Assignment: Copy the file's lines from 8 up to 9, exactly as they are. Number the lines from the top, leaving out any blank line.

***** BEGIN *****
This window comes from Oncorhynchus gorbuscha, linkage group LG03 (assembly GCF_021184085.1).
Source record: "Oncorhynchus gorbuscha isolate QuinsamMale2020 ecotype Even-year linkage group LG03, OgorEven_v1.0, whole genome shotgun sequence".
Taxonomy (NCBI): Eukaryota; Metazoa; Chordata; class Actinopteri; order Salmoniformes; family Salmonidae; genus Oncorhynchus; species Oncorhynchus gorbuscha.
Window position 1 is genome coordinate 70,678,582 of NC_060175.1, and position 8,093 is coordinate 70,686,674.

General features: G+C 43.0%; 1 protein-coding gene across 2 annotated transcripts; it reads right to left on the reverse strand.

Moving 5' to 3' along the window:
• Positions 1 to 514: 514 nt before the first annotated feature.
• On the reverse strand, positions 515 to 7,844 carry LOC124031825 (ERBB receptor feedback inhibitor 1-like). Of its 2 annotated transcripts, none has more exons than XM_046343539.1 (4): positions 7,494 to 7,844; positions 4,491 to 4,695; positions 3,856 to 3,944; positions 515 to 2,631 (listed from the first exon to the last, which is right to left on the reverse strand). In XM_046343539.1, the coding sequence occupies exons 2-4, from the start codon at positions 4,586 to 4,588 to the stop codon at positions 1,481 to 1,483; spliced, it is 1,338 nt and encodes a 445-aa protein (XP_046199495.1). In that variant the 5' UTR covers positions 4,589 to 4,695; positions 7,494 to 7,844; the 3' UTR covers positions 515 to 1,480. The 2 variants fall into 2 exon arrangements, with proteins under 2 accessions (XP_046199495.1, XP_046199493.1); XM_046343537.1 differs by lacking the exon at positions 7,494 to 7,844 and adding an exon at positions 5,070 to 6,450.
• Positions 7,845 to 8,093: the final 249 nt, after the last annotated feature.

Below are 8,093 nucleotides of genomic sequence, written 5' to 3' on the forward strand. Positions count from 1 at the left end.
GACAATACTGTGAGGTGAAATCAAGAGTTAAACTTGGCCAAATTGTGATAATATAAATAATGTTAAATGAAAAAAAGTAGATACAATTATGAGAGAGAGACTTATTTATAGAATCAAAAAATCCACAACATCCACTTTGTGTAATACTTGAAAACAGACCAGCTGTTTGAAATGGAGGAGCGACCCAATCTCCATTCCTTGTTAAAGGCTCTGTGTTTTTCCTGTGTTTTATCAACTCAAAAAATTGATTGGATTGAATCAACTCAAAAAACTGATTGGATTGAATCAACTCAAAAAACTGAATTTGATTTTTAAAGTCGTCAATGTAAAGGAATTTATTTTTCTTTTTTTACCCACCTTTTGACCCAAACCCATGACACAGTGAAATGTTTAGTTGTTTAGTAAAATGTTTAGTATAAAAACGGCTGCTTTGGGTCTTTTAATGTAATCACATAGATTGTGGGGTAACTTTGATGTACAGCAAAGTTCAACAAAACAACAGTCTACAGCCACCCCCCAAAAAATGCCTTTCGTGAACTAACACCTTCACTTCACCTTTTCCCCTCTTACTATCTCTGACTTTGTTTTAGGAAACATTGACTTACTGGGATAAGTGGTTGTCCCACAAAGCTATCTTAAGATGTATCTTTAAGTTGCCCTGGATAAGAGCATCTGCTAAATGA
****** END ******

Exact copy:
• On the reverse strand, positions 515 to 7,844 carry LOC124031825 (ERBB receptor feedback inhibitor 1-like). Of its 2 annotated transcripts, none has more exons than XM_046343539.1 (4): positions 7,494 to 7,844; positions 4,491 to 4,695; positions 3,856 to 3,944; positions 515 to 2,631 (listed from the first exon to the last, which is right to left on the reverse strand). In XM_046343539.1, the coding sequence occupies exons 2-4, from the start codon at positions 4,586 to 4,588 to the stop codon at positions 1,481 to 1,483; spliced, it is 1,338 nt and encodes a 445-aa protein (XP_046199495.1). In that variant the 5' UTR covers positions 4,589 to 4,695; positions 7,494 to 7,844; the 3' UTR covers positions 515 to 1,480. The 2 variants fall into 2 exon arrangements, with proteins under 2 accessions (XP_046199495.1, XP_046199493.1); XM_046343537.1 differs by lacking the exon at positions 7,494 to 7,844 and adding an exon at positions 5,070 to 6,450.
• Positions 7,845 to 8,093: the final 249 nt, after the last annotated feature.